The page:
Coal is essential to the New Zealand economy, and mining should be encouraged, writes Chris Baker.
The Environment Court has reached the logical decision that coal miners cannot be held responsible for carbon dioxide emissions arising from later burning.
Now the matter is being appealed to the High Court in what can only be considered a frivolous attempt to stymie coal mining.
What gets lost in the debate on coal is that New Zealand's coals play a vital role in our economy and society. It is not good enough for climate change campaigners to cry "keep coal in the hole", without offering realistic alternatives.
New Zealanders could hardly live a day without using something that has had coal input - buildings, medical equipment in hospitals, trains, cars, bicycles, shampoo, toothpaste, computer chips, solar panels, and wind turbines. All rely on the sort of coal found on the West Coast.
New Zealand's high- quality coking coal is an essential component in steel- making, carbon fibre, silicones, and related products and chemicals. It attracts premium prices in the global market because of its low ash and its physical properties in a furnace.
The Glenbrook steel mill employs 1200 staff, injects $80 million a year into the South Auckland economy, and produces steel for domestic and export markets using New Zealand non-coking coal and ironsands.
Our coals are also used as a low-cost and effective source of heat for many industrial processes, where there is no cost-effective alternative.
Consider that in terms of heat value average and industrial coal prices are around one- fifth the price of electricity.
The conversion of milk into milk powder, drying of wood and timber, hothouse horticulture, cement and lime manufacture, are among industries that rely on coal (or at places natural gas), as do freezing works, wool processors, hospitals, schools, and many other facilities.
As a result, a high proportion of New Zealand's export income continues to be dependent on competitively-priced coal.
I wonder if these facts are generally known in New Zealand. They should be, considering the implications.
If coal were not available, we would be significantly less competitive in the export industries mentioned, so exports would decrease, cement would need to be imported, and costs of infrastructure would rise.
Reduced tax revenue from reduced exports would impact adversely on education, health, social welfare, and every other service the State provides to New Zealanders.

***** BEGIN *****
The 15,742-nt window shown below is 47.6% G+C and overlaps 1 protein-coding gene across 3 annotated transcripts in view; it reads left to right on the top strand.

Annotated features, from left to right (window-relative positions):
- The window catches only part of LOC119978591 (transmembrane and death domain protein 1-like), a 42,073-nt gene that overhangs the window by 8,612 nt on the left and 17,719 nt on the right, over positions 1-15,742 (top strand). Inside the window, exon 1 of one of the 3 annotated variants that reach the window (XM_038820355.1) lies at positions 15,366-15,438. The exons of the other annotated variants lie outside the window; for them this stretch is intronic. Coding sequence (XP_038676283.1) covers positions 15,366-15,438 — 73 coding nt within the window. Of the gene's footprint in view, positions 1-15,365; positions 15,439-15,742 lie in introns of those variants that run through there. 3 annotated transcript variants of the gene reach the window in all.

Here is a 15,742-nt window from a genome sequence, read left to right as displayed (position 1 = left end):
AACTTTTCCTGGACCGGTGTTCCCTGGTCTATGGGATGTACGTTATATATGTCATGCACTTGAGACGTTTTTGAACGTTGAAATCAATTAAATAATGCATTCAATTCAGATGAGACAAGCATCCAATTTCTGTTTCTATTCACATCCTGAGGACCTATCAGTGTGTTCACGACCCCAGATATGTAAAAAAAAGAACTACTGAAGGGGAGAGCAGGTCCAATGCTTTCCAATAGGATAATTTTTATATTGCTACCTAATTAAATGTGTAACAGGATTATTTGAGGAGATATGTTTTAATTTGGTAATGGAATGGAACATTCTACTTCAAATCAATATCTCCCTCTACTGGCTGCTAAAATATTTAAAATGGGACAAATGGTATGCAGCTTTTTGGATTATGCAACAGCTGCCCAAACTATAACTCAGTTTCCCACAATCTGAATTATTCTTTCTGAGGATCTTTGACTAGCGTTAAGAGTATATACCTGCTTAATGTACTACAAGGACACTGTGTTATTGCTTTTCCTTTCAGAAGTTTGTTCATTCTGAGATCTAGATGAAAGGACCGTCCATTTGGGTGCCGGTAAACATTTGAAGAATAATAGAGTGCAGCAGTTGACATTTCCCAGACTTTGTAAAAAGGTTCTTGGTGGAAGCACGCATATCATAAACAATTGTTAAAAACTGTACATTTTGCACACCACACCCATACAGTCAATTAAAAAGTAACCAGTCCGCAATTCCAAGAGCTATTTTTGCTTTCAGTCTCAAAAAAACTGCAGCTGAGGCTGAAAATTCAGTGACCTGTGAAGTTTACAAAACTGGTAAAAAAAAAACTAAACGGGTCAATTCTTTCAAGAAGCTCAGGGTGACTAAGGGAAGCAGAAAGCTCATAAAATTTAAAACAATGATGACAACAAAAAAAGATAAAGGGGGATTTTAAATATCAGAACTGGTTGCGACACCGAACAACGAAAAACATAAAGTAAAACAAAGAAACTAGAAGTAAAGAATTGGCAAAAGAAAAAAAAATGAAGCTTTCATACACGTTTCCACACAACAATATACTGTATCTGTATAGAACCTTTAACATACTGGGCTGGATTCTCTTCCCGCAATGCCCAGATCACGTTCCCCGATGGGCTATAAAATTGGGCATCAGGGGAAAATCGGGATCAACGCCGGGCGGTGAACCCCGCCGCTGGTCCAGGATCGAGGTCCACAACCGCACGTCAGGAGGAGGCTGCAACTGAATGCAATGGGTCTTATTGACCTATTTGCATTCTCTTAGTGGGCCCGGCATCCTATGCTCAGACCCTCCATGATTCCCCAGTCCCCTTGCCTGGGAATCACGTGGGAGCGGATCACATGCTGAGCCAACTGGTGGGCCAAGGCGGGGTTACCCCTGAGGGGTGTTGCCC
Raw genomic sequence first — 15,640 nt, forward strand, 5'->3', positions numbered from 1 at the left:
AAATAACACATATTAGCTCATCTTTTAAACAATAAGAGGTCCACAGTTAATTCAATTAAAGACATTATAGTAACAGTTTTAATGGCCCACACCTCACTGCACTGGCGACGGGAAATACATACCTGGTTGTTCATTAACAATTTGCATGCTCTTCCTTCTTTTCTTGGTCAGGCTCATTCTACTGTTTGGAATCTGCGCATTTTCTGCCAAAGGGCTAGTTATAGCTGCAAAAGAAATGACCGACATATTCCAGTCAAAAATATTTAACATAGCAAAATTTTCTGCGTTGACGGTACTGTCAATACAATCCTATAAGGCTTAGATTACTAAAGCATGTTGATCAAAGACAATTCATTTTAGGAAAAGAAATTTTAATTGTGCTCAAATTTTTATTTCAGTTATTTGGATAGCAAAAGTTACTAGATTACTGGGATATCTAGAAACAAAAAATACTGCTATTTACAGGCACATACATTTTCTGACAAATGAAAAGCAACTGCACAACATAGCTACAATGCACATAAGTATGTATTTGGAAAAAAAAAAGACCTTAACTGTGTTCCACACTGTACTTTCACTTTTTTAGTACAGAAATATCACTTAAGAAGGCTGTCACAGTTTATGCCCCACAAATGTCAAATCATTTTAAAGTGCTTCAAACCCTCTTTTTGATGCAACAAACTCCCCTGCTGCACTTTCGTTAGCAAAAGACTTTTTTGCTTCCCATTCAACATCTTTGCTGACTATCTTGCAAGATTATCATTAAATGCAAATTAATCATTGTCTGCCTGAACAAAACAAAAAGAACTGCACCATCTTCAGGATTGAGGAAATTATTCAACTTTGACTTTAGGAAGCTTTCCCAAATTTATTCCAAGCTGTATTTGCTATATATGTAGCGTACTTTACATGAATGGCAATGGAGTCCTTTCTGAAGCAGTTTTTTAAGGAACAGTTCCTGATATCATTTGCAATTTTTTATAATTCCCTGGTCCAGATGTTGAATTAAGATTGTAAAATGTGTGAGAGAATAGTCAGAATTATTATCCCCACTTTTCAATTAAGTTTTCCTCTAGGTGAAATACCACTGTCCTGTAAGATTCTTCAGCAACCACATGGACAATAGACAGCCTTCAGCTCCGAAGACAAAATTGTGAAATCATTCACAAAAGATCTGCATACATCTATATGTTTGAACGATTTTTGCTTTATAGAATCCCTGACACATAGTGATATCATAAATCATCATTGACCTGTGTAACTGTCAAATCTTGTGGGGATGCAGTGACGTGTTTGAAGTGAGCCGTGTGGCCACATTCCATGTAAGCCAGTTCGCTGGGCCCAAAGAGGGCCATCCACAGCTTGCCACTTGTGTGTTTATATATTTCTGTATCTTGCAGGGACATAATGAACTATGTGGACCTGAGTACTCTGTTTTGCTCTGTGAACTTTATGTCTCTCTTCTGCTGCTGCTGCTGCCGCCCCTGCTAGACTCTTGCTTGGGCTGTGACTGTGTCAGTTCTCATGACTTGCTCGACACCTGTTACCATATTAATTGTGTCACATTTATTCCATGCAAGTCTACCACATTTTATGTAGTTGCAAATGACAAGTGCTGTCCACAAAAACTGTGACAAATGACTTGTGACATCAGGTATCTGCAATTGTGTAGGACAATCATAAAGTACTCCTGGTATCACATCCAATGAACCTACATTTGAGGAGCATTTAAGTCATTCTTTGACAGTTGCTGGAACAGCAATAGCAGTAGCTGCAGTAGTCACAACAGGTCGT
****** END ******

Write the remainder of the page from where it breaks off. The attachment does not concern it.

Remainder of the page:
Solid Energy's activities create directly and indirectly 10,000 jobs throughout New Zealand. On that basis, the figure for all coal is 12,500 jobs.
The above figures will increase further depending on the pace and level of:
lignite development in Otago and Southland;
new coal production on the West Coast;
gas development from deeply-buried coal seams in the Waikato.
Coal and gas play a vital role in the national electricity supply. With 73 to 77 per cent of our electricity being renewable (over the last three years), fossil fuels provide base load capacity that prevents power cuts or brown-outs when the sun's not shining, when it's not raining, or when the wind is not blowing.
Even if New Zealand did achieve a 90 per cent renewables target by 2025, we will still need fossil fuels to make electricity.
On that basis, no government will ever ban coal mining in New Zealand, or anywhere else in the world - until, or unless, there are economically-viable technology alternatives. Of course, coal use has implications for the world's climate.
Consider that 85 per cent of the world's population has on average one-tenth of our standard of living, and that these people reasonably want what we have, and are doing what they can to get it - running water, food, electricity, resources. To satisfy this demand, the world uses five billion tonnes of coal a year and this is growing.
Carbon capture and storage (CCS) will inevitably be part of the mix of technologies to manage emissions arising from fossil fuels.
The International Energy Agency has said CCS could account for 19 per cent of emissions reductions by 2050, however, there is much work still to be done for commercial-scale implementation of this technology - as there is for any technology with similar potential for emissions reduction.
Investigations have shown that CCS is feasible in New Zealand, subject to better regulation, and further development work. That is a relevant consideration for future lignite development.
To conclude: it is, with respect, unrealistic and irresponsible to advocate for a halt to coal mining in New Zealand.
What is required is a debate based on full information, including the role of coal in the economy, including CCS and other technologies, not a perpetuation of unhelpful slogans.
Chris Baker is the chief executive of Straterra, an incorporated society which advocates for the New Zealand minerals and mining sector.
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